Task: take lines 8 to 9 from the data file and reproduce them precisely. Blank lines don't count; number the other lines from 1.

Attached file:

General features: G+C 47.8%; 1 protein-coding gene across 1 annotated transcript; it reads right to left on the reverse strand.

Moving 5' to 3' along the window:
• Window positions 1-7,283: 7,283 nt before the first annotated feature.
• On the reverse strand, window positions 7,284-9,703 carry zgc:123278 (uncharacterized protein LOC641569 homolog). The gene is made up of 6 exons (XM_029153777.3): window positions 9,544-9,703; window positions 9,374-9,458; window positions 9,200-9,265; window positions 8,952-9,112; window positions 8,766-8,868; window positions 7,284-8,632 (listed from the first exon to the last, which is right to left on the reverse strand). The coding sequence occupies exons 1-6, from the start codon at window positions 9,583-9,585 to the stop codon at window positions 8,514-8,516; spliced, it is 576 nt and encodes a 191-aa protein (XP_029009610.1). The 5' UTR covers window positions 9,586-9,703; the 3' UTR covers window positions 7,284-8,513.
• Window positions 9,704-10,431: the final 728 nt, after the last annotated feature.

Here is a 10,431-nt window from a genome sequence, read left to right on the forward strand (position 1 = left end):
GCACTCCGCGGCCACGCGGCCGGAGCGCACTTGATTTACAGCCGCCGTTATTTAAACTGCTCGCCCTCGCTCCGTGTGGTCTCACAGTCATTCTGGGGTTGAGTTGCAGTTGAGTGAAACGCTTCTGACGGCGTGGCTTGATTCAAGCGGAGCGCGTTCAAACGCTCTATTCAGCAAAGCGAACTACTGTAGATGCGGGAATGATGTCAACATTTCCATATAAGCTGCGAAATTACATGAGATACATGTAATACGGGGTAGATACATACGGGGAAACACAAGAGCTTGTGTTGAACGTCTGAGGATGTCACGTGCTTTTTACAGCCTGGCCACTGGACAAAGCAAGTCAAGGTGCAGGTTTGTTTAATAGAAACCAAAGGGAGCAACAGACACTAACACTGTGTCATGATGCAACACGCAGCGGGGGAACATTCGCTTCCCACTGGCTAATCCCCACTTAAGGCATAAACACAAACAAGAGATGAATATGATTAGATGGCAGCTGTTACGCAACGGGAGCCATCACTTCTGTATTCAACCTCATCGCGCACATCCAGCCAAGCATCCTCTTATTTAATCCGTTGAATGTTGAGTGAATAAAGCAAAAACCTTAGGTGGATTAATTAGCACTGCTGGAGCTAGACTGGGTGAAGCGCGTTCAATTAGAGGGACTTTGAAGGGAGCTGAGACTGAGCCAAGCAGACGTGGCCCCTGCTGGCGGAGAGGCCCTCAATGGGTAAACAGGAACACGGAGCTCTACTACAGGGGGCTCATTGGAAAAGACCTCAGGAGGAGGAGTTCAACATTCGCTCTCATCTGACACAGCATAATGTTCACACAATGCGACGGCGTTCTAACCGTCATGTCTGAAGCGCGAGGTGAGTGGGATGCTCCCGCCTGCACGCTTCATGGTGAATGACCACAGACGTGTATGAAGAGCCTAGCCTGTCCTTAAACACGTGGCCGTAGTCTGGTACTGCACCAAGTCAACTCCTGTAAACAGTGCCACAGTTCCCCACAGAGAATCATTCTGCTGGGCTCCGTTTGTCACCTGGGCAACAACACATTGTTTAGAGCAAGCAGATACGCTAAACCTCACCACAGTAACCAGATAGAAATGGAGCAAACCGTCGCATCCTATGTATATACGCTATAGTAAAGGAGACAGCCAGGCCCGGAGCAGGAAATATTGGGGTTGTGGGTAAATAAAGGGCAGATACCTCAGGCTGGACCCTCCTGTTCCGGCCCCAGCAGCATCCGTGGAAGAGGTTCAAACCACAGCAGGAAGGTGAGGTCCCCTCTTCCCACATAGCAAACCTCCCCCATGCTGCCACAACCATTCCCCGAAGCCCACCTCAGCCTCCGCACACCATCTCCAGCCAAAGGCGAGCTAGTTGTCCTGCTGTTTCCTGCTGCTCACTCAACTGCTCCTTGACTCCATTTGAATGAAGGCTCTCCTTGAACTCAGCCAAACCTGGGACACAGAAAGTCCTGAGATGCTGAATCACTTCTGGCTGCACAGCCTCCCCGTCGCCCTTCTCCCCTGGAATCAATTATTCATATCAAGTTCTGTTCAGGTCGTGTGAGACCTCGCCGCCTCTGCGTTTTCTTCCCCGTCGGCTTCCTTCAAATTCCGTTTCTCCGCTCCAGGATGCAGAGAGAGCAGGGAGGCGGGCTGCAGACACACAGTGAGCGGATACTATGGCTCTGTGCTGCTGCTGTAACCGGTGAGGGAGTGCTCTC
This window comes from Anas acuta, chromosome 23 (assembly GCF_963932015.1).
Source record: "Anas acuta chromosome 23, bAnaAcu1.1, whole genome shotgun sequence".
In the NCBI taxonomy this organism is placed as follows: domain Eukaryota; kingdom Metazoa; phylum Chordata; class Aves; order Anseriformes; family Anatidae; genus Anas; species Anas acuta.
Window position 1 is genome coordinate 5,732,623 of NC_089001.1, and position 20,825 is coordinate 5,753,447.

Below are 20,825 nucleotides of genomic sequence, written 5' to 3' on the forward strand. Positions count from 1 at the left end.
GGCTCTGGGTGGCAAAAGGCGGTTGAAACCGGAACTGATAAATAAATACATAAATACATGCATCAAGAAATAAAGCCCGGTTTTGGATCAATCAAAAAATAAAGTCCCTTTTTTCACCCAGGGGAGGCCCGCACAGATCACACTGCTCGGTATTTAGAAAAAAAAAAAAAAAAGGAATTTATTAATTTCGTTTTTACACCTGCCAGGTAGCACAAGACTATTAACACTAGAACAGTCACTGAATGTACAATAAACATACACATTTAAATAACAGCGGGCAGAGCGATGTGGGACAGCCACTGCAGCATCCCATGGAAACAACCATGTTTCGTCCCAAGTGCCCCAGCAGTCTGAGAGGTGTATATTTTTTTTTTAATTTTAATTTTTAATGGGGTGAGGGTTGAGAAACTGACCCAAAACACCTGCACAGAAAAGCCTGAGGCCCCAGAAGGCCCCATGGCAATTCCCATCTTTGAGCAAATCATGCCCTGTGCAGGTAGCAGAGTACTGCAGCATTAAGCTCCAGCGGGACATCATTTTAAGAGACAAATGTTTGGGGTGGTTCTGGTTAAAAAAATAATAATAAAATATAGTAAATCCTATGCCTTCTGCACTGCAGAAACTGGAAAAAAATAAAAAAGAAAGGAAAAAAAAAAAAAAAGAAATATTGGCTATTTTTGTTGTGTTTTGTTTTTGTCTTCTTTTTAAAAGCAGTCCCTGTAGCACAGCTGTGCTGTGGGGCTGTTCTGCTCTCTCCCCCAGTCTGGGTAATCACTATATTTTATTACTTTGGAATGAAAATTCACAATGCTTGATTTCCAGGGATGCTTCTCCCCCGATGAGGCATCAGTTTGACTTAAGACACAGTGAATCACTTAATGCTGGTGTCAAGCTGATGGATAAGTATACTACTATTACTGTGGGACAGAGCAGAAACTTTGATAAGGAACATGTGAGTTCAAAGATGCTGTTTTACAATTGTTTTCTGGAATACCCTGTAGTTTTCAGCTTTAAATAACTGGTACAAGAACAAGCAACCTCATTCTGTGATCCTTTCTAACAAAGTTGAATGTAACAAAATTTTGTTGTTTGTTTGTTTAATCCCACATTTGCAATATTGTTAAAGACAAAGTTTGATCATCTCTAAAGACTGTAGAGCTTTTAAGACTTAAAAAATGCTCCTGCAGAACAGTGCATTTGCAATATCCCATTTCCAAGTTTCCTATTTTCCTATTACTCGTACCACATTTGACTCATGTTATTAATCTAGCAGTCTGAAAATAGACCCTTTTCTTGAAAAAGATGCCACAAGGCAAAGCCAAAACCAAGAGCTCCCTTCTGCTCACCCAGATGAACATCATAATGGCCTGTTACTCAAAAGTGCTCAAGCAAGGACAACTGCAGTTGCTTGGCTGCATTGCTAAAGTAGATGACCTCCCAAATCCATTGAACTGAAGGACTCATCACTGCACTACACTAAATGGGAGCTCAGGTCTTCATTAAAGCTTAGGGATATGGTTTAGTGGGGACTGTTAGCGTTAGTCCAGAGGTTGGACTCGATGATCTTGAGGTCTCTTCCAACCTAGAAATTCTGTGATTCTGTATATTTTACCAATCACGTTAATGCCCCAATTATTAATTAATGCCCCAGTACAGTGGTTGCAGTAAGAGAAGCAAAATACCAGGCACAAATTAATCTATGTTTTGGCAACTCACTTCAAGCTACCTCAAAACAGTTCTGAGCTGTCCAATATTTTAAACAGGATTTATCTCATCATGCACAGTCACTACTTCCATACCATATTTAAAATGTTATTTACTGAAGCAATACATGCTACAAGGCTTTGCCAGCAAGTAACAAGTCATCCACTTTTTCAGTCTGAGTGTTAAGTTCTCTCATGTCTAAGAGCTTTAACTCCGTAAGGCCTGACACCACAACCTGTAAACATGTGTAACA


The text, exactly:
This window comes from Anas acuta, chromosome 23 (assembly GCF_963932015.1).
Source record: "Anas acuta chromosome 23, bAnaAcu1.1, whole genome shotgun sequence".